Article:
Anangpal II

  • The government has recently formed a Maharaja Anangpal II Memorial Committee to popularise the legacy of 11th-century Tomar king, Anangpal II.
  • Crediting him with giving Delhi its present name and also repopulating it, the National Monument Authority — which functions under the Ministry of Culture — has embarked on a mission to present “correct history” to the people through the works of historians, academics and archaeologists.

Who was Anangpal II/AnangpalTomar?

  • He belonged to the Tomar dynasty that ruled parts of present-day Delhi and Haryana between the 8th and 12th centuries.
  • The capital of Tomars changed many times from being initially at Anangpur (near Faridabad) during the reign of Anangpal I (who founded the Tomar dynasty in the 8th century), to Dhillikapuri (Delhi) during the reign of Anangpal II.
  • The Tomar rule over the region is attested by multiple inscriptions and coins, and their ancestry can be traced to the Pandavas (of the Mahabharata).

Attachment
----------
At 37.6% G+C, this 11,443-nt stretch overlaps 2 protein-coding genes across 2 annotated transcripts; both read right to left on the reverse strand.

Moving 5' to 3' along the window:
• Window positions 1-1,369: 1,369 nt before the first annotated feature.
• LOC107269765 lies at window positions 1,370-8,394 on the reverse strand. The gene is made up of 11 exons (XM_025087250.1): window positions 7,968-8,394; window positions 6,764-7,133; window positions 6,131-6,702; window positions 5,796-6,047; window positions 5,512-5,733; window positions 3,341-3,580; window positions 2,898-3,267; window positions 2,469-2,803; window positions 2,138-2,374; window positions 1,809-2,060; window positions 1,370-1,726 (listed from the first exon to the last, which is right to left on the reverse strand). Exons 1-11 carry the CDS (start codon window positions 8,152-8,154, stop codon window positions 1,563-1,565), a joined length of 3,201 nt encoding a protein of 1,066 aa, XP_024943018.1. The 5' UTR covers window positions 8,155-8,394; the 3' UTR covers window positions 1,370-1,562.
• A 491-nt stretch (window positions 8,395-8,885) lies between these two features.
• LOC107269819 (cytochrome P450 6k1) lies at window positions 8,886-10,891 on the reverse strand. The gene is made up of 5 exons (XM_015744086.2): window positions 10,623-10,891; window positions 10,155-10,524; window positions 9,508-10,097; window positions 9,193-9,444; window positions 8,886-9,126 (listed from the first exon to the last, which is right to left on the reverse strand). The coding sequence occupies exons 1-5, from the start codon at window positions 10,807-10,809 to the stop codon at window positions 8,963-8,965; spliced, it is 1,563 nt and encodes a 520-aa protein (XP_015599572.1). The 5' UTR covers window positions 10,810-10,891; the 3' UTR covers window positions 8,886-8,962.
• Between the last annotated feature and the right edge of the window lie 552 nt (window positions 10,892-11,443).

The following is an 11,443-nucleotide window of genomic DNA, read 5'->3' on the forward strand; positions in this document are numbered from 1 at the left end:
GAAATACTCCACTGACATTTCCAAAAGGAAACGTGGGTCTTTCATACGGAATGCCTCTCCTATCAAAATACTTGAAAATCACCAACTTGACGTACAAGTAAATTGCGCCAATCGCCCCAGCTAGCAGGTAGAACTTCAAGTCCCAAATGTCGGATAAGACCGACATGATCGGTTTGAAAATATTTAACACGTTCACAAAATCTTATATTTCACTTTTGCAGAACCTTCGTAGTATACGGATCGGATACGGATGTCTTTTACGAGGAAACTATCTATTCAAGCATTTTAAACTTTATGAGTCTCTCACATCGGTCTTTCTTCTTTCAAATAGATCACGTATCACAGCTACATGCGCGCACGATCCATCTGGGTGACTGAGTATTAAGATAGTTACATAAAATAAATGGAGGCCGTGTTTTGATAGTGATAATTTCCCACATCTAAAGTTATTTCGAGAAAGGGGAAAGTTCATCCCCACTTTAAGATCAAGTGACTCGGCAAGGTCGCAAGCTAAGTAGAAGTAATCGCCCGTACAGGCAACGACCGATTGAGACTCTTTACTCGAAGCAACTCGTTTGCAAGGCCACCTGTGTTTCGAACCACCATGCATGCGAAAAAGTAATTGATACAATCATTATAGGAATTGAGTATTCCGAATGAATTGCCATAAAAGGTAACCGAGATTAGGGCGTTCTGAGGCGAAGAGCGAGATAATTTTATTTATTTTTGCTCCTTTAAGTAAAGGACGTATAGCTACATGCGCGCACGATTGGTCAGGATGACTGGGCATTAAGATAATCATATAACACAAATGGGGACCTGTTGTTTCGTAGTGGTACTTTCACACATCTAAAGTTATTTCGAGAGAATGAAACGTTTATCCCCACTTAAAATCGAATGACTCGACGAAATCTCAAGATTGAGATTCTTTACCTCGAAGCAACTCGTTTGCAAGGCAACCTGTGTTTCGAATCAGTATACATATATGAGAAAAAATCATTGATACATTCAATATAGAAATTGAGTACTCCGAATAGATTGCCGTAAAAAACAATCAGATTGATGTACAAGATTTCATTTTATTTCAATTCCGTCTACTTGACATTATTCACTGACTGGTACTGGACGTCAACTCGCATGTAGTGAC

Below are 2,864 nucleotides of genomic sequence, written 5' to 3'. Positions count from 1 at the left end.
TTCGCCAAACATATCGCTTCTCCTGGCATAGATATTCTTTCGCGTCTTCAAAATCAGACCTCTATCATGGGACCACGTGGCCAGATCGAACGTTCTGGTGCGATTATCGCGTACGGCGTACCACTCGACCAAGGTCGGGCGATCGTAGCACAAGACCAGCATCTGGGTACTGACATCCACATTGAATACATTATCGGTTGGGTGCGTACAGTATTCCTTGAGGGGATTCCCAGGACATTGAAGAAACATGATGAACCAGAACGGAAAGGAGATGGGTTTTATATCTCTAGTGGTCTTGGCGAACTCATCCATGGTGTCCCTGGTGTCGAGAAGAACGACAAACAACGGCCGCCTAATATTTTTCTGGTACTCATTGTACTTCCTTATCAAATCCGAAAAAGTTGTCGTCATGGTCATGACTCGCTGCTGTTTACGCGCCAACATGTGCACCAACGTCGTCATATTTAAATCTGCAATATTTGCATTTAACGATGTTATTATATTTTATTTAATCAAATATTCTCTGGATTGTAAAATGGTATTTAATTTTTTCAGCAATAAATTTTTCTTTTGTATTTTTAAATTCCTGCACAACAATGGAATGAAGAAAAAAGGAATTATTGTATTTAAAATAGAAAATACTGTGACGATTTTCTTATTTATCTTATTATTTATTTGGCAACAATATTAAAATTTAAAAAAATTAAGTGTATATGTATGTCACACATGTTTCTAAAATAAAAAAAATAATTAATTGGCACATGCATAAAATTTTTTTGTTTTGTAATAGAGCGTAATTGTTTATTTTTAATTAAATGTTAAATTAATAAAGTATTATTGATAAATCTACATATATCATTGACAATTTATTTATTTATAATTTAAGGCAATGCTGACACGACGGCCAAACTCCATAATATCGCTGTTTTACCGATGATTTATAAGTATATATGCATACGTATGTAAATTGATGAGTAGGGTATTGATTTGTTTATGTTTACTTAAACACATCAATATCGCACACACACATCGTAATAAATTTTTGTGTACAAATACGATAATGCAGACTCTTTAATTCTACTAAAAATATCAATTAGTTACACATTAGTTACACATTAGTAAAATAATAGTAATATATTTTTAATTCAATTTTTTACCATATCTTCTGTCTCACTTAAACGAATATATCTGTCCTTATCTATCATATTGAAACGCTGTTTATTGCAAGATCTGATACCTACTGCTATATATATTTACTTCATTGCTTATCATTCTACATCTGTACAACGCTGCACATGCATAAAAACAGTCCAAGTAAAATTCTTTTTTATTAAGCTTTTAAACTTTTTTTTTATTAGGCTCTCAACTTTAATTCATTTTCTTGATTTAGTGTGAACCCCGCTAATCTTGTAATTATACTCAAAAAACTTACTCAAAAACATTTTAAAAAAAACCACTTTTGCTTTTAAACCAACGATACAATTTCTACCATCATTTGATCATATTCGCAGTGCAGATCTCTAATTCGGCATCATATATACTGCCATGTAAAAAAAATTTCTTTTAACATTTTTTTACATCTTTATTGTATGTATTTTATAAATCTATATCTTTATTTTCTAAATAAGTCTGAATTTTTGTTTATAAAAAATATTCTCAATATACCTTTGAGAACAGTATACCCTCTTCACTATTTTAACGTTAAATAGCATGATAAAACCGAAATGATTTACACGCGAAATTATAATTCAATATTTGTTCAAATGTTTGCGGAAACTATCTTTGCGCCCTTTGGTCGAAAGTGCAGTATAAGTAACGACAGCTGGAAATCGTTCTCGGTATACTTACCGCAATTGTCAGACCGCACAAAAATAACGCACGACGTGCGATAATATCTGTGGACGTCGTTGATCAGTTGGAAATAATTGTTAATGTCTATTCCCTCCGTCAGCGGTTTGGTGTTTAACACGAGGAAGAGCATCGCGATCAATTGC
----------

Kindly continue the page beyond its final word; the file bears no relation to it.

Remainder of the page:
• AnangpalTomar II was succeeded by his grandson Prithviraj Chauhan, who was defeated by the Ghurid forces in the Battle of Tarain (present-day Haryana) after which the Delhi Sultanate was established in 1192.
  • His connection with Delhi
  • Anangpal II is credited to have established and populated Delhi during his reign in the 11th century.
  • He was instrumental in populating Indraprastha and giving it its present name, Delhi.
  • The region was in ruins when he ascended the throne in the 11th century, it was he who built Lal Kot fort and AnangtalBaoli.
  • He was the founder of Dhillikapuri, which eventually became Delhi.”
  • Tomars and their Delhi link find mention in some modern-day literature as well.
  • KA Nizami’s Urdu book, Ehd-e-WustakiDilli, translated in English as Delhi in Historical Perspectives, looks at Delhi across six centuries (from 1300 to 1800).
  • Tracing the antecedents of Delhi, Nizami refers to Persian annals that describe it as “Inderpat”. And yet, according to his book, Delhi formally emerged as a city only in the 11th century when TomarRajputs took over the mountainous Aravalli region.



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